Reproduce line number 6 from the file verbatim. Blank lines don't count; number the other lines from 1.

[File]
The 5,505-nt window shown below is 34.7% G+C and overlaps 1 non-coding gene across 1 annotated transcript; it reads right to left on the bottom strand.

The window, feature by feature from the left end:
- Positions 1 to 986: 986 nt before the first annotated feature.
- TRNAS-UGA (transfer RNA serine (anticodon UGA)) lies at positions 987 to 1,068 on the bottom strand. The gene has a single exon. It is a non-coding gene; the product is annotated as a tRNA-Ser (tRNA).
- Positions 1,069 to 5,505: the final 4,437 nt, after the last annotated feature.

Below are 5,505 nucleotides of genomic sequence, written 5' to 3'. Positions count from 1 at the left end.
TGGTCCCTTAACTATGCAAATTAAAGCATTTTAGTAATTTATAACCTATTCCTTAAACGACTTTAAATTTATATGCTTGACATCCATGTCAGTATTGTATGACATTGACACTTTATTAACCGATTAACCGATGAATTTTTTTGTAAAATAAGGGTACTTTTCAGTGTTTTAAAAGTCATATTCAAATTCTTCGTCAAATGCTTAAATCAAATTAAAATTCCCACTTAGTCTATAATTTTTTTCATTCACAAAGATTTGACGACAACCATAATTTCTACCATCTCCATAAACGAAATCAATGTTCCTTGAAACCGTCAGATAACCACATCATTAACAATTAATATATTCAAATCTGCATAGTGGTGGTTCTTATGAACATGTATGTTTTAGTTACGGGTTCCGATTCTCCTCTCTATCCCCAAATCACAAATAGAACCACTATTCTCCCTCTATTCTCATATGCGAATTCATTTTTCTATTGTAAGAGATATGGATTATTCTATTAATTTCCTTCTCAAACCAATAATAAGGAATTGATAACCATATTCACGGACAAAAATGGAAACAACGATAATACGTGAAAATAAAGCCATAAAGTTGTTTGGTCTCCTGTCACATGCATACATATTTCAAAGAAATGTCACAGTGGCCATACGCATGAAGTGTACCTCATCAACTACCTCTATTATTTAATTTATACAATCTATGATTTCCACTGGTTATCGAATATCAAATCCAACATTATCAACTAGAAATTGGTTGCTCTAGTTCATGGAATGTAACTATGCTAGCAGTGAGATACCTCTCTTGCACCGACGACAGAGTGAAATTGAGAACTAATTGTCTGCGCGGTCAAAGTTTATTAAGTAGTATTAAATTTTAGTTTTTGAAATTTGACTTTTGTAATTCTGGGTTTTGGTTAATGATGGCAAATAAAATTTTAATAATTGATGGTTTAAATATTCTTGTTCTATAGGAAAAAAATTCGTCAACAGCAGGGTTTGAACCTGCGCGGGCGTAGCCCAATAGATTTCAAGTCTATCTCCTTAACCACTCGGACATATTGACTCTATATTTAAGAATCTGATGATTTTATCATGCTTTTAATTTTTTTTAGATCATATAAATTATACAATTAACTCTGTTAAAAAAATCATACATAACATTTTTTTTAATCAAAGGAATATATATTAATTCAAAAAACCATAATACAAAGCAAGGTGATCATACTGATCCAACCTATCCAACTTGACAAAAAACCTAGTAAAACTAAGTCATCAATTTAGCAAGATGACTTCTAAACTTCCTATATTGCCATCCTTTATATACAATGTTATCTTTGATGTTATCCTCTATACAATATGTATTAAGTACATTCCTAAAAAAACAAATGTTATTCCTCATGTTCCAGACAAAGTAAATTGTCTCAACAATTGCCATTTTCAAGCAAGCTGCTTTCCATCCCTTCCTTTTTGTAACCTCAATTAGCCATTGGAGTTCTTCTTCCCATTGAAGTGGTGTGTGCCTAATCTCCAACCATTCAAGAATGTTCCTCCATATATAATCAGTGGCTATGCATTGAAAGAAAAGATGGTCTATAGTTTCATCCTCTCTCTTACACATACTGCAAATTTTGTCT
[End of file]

Below are 5,505 nucleotides of genomic sequence, written 5' to 3'. Positions count from 1 at the left end.